Having enjoyed several of her previous novels, I was very excited earlier this year to hear that a new Kate Atkinson novel was on the way, and Transcription became one of my most eagerly anticipated books of the year, so needless to say it was pushed straight to the top of the TBR when it was published this month!
‘Yet suddenly it all seemed like an illusion, a dream that had happened to someone else. What an odd thing existence was’
In the opening pages, taking place in 1981, we are introduced to Juliet Armstrong, a sixty year old woman who is contemplating her own mortality, whilst looking back at the life she will leave behind. And this life was certainly a fascinating and eventful one. With chapters alternating between two different timeframes, we see Juliet in the 1940’s, as she is recruited by MI5 to transcribe messages and recordings of meetings between a group of fascist sympathisers. In the 1950’s we see Juliet working for the BBC, during which time she encounters a man who revives her memories of her previous life, as she contemplates the lies told during the war, and the potential consequences to her as she resumes her new identity. And it is this matter of truth and lies, and the consequences of the past which make up the key themes in what is an intriguing read which quickly grabbed my attention, and left me questioning who could be trusted, and how events unfold for these characters throughout the war and in its aftermath.
I have loved several of Kate Atkinson’s books and as with her previous work I really enjoyed the style of the writing and the way in which it captured the sense of time and place, creating an intriguing narrative surrounding the lives of spies during the Second World War. The characters’ stories were compelling, and told with plenty of emotion and humour which was also the case with its portrayal of ordinary life in Britain. The plot moves at a steady pace, with a growing feeling of tension as the reader is left doubting how events would develop, and I was hooked till the end. The alternating timeline works well in weaving together the two strands of the narrative, as we see how Juliet becomes entangled in a web of lies as she plays her part in the war effort, finding herself in a complex world in which there are plenty of surprises along the way. I was also interested to read that some of the characters in this book are inspired by true events, with Atkinson first being inspired to write Transcription having read MI5 documents in the National Archives. It is clear that this is a story that is well researched, and there was an authenticity to the writing and the characters voices which was a joy to read.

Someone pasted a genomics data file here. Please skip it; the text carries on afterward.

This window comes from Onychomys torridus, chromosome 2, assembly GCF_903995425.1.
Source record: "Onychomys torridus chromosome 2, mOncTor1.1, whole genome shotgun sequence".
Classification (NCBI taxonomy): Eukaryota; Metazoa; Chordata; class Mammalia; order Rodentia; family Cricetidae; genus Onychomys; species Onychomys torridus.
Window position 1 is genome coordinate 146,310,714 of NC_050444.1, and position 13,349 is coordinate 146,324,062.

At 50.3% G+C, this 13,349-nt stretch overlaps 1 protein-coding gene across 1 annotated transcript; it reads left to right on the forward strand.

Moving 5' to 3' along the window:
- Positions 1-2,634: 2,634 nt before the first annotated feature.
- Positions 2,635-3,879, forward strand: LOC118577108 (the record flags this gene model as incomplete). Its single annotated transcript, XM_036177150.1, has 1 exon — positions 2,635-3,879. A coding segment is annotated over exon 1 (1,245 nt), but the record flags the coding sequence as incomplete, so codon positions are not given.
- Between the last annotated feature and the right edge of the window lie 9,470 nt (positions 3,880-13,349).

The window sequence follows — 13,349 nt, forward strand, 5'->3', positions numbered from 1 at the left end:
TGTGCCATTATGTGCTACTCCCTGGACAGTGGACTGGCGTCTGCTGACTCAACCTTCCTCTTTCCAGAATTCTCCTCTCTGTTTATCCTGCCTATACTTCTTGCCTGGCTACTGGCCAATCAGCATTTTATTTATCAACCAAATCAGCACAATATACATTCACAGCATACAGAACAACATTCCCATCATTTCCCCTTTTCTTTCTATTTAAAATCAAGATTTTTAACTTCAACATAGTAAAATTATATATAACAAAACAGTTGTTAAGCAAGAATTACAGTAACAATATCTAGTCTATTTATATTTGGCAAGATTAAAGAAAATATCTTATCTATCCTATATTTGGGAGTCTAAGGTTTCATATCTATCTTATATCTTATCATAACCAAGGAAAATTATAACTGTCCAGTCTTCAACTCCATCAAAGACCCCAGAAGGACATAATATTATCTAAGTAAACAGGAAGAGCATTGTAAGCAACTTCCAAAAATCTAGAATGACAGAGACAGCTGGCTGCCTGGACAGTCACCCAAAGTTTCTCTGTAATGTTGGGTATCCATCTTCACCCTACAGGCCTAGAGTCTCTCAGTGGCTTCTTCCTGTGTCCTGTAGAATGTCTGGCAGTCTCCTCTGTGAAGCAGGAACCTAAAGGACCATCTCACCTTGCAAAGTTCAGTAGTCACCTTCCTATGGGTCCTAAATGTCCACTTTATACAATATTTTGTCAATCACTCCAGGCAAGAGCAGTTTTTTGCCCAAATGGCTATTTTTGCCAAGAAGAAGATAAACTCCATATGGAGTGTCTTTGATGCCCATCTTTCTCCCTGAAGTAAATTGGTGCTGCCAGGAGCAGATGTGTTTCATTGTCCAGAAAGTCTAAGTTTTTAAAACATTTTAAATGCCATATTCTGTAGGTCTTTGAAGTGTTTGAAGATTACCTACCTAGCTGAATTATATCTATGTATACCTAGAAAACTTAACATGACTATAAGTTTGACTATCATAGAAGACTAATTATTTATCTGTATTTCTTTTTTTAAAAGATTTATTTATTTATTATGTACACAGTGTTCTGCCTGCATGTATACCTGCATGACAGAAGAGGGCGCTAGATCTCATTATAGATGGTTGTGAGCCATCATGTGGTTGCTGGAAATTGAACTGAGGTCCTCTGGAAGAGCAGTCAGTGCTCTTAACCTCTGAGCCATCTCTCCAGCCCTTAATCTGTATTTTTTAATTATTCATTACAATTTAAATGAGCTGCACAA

I really enjoyed Transcription, and found it to be an intriguing story of espionage with a fascinating cast of characters. It is a novel which explores the significance of identity and of truth and lies, and the line between what is real and what is fictitious. And as we return to Juliet in 1981 in the closing pages, we are left to consider the power of memory, the importance of our actions, and the lasting impact made by a life.